An improvement over the Robbins patent is disclosed in my prior U.S. Pat. No. 4,809,359 which issued on Feb. 28, 1989. In my prior patent, a repeater was attached to the remote control unit which converted the infrared signal from the remote control unit to a radio signal. This radio signal was, in turn, received by a second repeater physically adjacent the controlled device. This second repeater reconverted the radio signal to an infrared transmission which was then transmitted to and received by the controlled device. Since the radio waves are capable of passing through walls, it was possible to operate the controlled device from a remote control unit that was not within the line of sight of the remote controlled device.
In operation, the first repeater of my device, i.e. the repeater which converted the infrared signal from the remote control unit into a radio signal, was contained within the housing which was then attached to the housing of the remote control unit. While this construction performed adequately, in some cases the extender housing became detached from the remote control unit and then became lost or misplaced. Furthermore, since there is little standardization of the physical shape of the housings for the infrared remote control units, it was necessary to design a different housing for the extender unit for different types of remote control units. This then increased the overall cost of production for my extender system.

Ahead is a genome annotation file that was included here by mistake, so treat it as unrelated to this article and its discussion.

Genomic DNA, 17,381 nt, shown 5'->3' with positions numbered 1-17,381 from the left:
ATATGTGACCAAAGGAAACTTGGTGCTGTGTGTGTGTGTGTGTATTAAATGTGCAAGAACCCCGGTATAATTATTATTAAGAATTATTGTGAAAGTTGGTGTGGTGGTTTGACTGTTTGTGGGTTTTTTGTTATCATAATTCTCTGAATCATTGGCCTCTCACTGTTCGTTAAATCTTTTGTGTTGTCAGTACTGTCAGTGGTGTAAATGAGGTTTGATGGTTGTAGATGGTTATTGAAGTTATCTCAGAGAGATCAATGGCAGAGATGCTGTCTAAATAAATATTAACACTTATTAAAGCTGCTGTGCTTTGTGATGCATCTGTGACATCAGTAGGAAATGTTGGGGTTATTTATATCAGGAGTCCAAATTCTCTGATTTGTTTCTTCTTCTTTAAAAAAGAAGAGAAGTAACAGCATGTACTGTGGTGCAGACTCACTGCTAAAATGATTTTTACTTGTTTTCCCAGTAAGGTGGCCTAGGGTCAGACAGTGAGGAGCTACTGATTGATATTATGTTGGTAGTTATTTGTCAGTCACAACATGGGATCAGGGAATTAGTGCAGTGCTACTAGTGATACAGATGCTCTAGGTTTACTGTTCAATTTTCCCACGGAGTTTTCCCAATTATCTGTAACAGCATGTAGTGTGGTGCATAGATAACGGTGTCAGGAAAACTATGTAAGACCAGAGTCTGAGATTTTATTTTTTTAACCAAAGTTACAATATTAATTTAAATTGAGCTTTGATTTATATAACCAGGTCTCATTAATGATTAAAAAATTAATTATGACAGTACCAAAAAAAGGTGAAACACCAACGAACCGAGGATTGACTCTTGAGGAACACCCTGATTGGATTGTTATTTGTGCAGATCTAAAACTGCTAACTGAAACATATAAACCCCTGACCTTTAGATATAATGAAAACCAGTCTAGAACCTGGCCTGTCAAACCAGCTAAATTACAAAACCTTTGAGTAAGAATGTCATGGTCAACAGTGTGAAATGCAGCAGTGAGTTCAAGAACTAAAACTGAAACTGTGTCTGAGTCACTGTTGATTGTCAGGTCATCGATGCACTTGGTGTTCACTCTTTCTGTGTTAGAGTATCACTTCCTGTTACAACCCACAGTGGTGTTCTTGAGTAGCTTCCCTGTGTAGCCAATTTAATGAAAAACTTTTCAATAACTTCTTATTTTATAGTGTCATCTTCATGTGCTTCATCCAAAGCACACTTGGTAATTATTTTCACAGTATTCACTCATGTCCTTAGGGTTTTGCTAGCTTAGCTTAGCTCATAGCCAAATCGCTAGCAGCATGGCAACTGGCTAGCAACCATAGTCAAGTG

The present invention provides a system for extending the effective operational range of an infrared remote control system which overcomes the above mentioned disadvantages of the previously known devices.
In brief, as disclosed in my prior patent which is incorporated herein by reference, the system of the present invention comprises a first repeater which receives the infrared signal from the remote control unit and converts the infrared signal into a radio signal. A second repeater is positioned physically adjacent the controlled device which receives this radio signal and reconverts the radio signal into an infrared signal. This infrared signal is then received by the controlled device in the desired fashion.